Preferred Citation: Starrett, Gregory. Putting Islam to Work: Education, Politics, and Religious Transformation in Egypt. Berkeley:  University of California Press,  c1998 1998.

Creating an Object

Cultural Production and Social Reproduction

What significance do these processes have for understanding broader anthropological questions? In writing about Islamic higher education in Morocco, Dale Eickelman has remarked that “the study of education can be to complex societies what the study of religion has been to societies variously characterized by anthropologists as “simple,” “cold” or “elementary,” ”particularly insofar as this study can reveal some of the “culturally valued cognitive style[s]” implicit in these cultures.[19] But neither “cold” ritual nor “hot” education is merely a window onto thought and ideas. Summarizing one of Emile Durkheim's lesser-known works on education, Eickelman wrote that

changes in ideas of knowledge in complex societies and the means by which such ideas are transmitted result from continual struggles among competing groups within society, each of which seeks domination or influence.… Thus the forms of knowledge shaped and conveyed in educational systems …must be considered in relation to the social distribution of power.[20]

Explorations of the institutional intersections between knowledge and power have long motivated European social theory, from Marx's discussion of “ruling ideas” to Althusser on the ideological state apparatus, Gramsci on hegemony, Foucault on disciplinary formation, and Raymond Williams on the politics of culture. With respect to formal education, it is undoubtedly true that different interests are served—and created—by particular curricula and by different definitions and technologies of useful knowledge. But class-based models are inadequate to deal fully with the political and ideological implications of modern educational systems, because these systems continuously erase and redraw the boundaries between social groups and disrupt the association between them and the “ideas about knowledge” they seek to promote.[21] New modes of thought emerging from nascent classes and social institutions not only express new modes of consciousness, but contribute in turn to the formation of new structures of interest and conflict, perpetuating the struggles that gave them birth and subverting subsequent attempts unilaterally to control the course of debate. One of the central conclusions of this book is that elites can profit from the manipulation of power/knowledge only insofar as they create competitors possessing the tools of opposition. (Such problems are increasingly familiar, for example, to the U.S. military, whose development of computer and communications systems—intended to create strategic superiority over its superpower rivals—now puts it at risk from bright teenagers with home computers and Internet connections.) Educational systems thus have a direct political role in creating the intellectual and institutional technologies that generate distinctly new social groups, not just an indirect role diagnostic of a standing distribution of power. In Egypt, religious education is only one of the school-related issues around which political conflict has crystallized. But unlike debates over the institution of literacy programs, vocational training, or examination reform, controversies surrounding religious instruction have the unique power—as we saw in Alexandria—to provoke the activity of the state's security apparatus.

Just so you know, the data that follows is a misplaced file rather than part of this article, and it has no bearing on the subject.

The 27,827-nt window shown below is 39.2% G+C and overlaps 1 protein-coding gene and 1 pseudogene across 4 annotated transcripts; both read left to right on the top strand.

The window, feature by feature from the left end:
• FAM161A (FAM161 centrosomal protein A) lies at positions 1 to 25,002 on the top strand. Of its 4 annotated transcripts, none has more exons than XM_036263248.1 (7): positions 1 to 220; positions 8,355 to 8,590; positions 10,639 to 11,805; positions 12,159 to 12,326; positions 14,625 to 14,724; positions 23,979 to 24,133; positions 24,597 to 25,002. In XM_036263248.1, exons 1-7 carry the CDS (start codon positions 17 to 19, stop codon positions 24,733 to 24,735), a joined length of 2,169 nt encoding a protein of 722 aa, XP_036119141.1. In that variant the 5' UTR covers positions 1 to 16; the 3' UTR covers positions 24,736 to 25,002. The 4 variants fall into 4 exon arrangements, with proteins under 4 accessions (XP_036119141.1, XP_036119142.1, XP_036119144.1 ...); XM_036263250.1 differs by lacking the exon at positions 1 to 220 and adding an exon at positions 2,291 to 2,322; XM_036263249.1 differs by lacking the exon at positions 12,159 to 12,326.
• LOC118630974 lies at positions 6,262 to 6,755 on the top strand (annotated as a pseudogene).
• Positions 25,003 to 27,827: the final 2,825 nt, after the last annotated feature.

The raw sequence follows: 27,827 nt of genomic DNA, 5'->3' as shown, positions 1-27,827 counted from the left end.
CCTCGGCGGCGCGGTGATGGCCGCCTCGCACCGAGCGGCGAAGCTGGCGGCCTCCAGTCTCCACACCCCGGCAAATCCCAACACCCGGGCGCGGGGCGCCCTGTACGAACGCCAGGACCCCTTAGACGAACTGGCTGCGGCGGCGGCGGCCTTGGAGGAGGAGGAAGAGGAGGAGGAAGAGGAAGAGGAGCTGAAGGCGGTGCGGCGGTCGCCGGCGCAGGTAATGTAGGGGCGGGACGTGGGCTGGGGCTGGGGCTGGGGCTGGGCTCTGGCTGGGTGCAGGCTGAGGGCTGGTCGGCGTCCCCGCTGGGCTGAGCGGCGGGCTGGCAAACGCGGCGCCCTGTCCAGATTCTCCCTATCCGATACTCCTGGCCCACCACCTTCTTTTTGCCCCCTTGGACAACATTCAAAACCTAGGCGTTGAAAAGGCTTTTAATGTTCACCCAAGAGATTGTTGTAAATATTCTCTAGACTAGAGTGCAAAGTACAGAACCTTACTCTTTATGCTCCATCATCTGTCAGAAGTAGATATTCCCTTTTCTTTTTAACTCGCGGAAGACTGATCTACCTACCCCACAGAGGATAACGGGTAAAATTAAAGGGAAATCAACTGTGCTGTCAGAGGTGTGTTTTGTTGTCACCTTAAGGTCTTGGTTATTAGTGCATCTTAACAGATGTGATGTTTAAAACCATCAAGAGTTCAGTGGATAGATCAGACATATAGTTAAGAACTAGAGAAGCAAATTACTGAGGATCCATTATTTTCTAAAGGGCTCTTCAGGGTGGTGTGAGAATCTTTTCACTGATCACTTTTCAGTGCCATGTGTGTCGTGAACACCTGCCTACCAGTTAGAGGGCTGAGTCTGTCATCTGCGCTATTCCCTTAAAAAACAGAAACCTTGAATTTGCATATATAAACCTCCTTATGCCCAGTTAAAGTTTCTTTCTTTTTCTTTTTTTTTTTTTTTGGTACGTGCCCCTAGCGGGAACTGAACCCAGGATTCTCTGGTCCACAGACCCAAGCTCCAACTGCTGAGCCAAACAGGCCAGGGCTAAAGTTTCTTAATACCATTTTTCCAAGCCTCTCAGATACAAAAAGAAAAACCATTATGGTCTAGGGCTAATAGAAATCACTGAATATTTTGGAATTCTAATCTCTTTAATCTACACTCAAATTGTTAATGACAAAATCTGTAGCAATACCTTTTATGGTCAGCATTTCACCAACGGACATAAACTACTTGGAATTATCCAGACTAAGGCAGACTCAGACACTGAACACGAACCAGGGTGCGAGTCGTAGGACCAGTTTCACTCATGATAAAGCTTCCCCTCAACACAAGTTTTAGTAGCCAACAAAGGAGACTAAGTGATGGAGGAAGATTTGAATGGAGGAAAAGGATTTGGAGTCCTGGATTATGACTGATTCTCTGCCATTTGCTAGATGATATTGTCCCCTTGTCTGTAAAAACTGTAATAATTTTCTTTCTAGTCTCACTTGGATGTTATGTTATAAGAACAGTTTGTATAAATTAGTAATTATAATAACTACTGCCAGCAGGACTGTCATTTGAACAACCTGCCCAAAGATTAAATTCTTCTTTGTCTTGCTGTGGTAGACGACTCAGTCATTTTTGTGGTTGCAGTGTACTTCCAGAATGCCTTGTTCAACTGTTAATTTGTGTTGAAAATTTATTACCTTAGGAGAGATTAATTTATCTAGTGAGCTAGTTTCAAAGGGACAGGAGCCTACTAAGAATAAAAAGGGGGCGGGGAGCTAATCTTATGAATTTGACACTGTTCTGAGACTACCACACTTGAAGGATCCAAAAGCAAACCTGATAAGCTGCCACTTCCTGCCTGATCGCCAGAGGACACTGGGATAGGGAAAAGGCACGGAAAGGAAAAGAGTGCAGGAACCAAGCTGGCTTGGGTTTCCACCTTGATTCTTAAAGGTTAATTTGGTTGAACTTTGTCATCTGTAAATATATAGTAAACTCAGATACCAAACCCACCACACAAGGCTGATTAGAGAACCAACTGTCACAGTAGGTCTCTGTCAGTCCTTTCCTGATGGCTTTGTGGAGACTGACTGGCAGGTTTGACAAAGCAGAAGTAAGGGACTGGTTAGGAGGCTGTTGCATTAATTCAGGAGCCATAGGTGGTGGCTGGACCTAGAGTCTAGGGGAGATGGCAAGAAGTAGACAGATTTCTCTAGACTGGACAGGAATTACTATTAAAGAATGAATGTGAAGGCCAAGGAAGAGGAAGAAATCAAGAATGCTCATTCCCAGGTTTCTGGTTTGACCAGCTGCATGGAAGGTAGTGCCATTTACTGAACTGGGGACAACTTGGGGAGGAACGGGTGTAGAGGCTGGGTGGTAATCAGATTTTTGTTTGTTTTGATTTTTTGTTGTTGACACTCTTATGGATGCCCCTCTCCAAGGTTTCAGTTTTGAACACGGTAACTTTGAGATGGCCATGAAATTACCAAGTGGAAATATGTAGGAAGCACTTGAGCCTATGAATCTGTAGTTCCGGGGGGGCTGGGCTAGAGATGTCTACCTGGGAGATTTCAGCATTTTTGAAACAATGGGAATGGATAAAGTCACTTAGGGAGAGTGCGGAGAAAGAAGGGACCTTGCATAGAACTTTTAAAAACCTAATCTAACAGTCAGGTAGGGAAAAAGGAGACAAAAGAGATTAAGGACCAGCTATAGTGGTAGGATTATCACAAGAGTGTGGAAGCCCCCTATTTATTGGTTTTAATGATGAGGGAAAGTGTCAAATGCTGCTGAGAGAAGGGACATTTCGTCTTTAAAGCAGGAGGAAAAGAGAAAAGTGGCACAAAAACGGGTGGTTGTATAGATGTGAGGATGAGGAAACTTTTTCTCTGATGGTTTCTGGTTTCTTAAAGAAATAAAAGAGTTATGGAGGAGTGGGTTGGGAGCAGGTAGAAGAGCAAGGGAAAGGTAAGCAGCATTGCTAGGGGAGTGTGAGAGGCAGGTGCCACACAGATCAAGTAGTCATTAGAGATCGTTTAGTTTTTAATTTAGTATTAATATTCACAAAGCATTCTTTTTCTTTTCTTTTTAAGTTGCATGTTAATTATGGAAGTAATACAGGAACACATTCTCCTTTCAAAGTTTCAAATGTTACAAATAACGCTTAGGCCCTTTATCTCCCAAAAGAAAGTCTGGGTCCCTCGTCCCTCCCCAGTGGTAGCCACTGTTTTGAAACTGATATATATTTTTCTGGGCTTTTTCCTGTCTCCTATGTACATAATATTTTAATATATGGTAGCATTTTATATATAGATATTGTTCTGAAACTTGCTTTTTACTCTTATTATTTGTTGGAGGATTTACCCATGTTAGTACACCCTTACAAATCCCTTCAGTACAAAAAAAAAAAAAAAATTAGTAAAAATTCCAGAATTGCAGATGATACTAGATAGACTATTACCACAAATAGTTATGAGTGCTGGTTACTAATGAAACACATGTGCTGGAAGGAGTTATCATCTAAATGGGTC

So if our starting point—the anthropology of Islam—is perhaps tangential to the main body of contemporary anthropological concerns, studying the role of educational institutions in cultural production and social reproduction is near the center. With the ever-growing oeuvre of Pierre Bourdieu, and the diffusion of Paul Willis's 1977 Learning to Labour outside the relatively small circle of educational sociology, questions of cultural production and social reproduction have moved toward the forefront of anthropological theory. Willis's study of the reproduction of class stratification among British working-class youth has been built on by many others, most recently Douglas Foley in Learning Capitalist Culture, an analysis of the reproduction of ethnicity and class in south Texas, and Dorothy Holland and Margaret Eisenhart in Educated in Romance, a devastating portrait of the reproduction of gender inequality among U.S. university women. Each of these works demonstrates that, contrary to top-down models of the imposition of unequal social relations, educational institutions are one of many social sites within which specific populations actively reproduce their own subordinate status. Status negotiations within and between peer groups, conscious and unconscious strategies of resistance to institutional authority, and the realistic perception of often limited employment opportunities after leaving school life, together channel the creative interactions of students themselves toward the reproduction of standing relations of power.